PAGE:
Ethics and the Favored Son

It is time to talk about one of the ethical issues that has apparently driven Dan Rather nuts, and caused the Democrats to lose all sense of reality. The Ethics Scoreboard will frame it this way:

Is it wrong for parents to use their connections, networks and influence to help their children? And if they do, is it wrong for the children to accept such help?

Recently the media and the Democrats have been obsessed with the “favored son” issue, taking the position that there is something profoundly unjust and heinous about the elder Bush pulling strings to help George the Younger succeed. First, they act as if there is something dark and aberrational in the process, and second, they appear to be flabbergasted that the rest of the country isn’t recoiling in horror and condemnation over it.

This is, to say the least, peculiar, especially because it is a good bet that most of the critics gladly accepted parental assistance on the way to their own successful careers.

Ethical values evolve because experience through the centuries demonstrates that certain behaviors strengthen society while other behaviors do not. Among the values that evolved very early in the history of mankind, not to mention the annals of zoology, is that parents have a duty to provide and care for, teach, and help their children, that they have a higher duty to their own offspring than they do to everyone else’s, and that the bonds that closely tie parent and child should continue long after the child is grown.

While there are certainly parents who take a contrarian approach, most set out to do everything they can to make life’s road less bumpy for their sons and daughters, especially at the beginning of the journey. My father, who was not wealthy, powerful or especially well-connected, helped me by making it easier for me to get into a prestigious college, paying for my tuition to both college and graduate school, and using his personal credit so I could buy my first house. That is a lot. Almost certainly, I took a place in that college that, without my dad’s assistance, would have been filled by another deserving student. The fact that I graduated from law school without huge loans to repay gave me freedom in my career choices that other graduates less fortunate than I never had. Without my dad’s assistance, the wonderful house my wife, child and Jack Russell terrier live in would be making another family happy, not ours. Is this wrong? Am I a partner to injustice? Am I a bad and corrupt person because I accepted the loving boost that my father offered me? Do we want to discourage parents from helping their children?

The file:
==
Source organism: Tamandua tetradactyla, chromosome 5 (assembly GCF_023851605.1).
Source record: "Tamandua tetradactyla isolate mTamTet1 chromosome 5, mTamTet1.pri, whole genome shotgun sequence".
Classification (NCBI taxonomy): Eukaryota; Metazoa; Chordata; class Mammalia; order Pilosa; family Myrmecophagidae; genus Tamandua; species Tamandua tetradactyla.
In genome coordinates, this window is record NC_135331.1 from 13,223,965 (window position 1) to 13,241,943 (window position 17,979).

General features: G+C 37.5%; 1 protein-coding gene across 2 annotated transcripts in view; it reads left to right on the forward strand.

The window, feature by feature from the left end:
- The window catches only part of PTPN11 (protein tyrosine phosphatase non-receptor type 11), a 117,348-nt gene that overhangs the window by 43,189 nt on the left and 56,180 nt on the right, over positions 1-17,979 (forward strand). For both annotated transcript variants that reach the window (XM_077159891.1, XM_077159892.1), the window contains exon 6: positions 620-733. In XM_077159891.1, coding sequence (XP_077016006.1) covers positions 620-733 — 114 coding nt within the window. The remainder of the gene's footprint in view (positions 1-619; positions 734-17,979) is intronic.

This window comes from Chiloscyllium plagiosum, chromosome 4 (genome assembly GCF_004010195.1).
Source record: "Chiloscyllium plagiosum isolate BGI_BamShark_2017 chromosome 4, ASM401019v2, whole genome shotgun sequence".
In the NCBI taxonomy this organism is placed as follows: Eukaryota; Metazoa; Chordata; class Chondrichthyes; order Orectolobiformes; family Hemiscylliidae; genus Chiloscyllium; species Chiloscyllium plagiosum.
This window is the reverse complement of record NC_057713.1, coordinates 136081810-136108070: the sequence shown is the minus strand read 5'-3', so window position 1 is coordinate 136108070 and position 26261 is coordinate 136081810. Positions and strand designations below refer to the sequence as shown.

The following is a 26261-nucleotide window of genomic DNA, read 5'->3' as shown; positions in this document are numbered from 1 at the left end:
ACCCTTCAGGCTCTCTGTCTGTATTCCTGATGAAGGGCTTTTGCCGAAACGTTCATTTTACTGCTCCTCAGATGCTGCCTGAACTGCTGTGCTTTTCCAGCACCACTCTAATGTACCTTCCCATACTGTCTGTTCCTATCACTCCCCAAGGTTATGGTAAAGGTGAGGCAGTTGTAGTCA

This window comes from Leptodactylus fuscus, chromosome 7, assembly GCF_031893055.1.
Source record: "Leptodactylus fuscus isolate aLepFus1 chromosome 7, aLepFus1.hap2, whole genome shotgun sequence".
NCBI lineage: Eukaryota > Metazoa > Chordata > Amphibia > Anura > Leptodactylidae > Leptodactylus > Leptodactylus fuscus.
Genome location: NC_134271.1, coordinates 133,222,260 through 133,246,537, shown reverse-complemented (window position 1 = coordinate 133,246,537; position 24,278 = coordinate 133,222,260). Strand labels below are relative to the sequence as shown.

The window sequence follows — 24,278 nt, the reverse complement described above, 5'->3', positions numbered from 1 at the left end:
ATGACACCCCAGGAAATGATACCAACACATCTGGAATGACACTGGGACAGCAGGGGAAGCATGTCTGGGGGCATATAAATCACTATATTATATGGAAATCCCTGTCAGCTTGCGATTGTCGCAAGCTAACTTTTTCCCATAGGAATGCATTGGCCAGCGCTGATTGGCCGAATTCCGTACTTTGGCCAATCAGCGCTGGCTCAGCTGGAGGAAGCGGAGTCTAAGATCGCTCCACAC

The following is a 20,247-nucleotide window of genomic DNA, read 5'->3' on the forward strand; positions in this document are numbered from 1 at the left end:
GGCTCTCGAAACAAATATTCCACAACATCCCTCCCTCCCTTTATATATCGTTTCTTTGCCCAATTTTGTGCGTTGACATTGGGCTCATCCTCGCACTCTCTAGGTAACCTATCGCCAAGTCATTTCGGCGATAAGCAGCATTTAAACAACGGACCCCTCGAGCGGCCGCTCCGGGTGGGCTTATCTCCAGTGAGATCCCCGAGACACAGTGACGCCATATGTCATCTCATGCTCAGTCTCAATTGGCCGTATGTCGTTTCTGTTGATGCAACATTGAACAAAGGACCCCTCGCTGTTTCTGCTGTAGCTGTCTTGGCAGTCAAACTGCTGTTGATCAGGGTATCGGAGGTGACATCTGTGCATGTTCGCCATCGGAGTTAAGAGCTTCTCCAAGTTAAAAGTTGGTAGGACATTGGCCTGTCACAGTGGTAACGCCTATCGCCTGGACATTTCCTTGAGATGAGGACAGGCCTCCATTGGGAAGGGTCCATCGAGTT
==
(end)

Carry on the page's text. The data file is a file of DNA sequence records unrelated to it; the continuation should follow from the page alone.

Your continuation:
Thos who say “yes” are insisting on an ethical standard that not only doesn’t exist, but that is profoundly unnatural. I suppose that there are arguments to be made for a utopian world in which no individual has any advantages over another, and where networks, alliances and friendships confer no advantages at all; it isn’t a world that I would especially like to live in, but as they used to say at that law school that I unethically let my father send me to, “reasonable people may disagree.” But nevertheless, this isn’t the world that exists or is ever likely to exist, and ethics become irrelevant when they are based on abstract concepts divorced from life experience. Certainly, I admire any child (and there are some) who reject parental assistance in a belief that anything not earned is not worthy. “No, dad, I don’t want to take over your business; take applications and choose the best qualified candidate.” “No, dad, don’t give me an entrée to that company run by your old college roommate. I’ll just submit my name like anyone else.”

“No, dad, don’t use your contacts to get me into the National Guard. I’ll just go to Viet Nam and get my brains shot out in a war I don’t understand.”

Any of these is ethical behavior, but they also represent an extraordinarily high standard of ethical of ethical behavior. Criticism of anyone who accepts help from a parent attempts to make anything deviating from the highest ethical ideal the equivalent of an unethical act.

But accepting help from a parent is not wrong. Offering help to a child is not wrong, and favoring the fate of one’s own child above those of strangers is programmed into the species. That programming holds families together; it makes families more than just a group that happen to end up under the same roof.

Ideology can lead us down some strange roads. In their admirable quest to reduce inequities in society, some Democrats are coming close to advocating a principle that is patently illogical and unfair: those of means should not use their assets to help their children, but those with fewer means should. Forgotten in such a formula is one of the core tenets of American enterprise: you work hard to succeed so your children can get a head start on their own journey to success.

I suspect that the appeal of this ethic is one reason why the American public isn’t repelled by the likelihood that President Bush was given many advantages through his father’s connections.

There is an ethical obligation that comes with privilege, but it is not an obligation to reject a parent’s assistance. The obligation is to make the most of one’s special opportunities, and like the Kennedys and the Rockefellers, to name just two of many, turn one’s advantages into a productive life and perhaps even public service. George W. Bush, like George Washington, John Quincy Adams, the Harrisons, the Roosevelts, John Fitzgerald Kennedy, and his father, accepted the benefits provided by his family’s wealth, power and influence and became President of the United States.

Obligation fulfilled.

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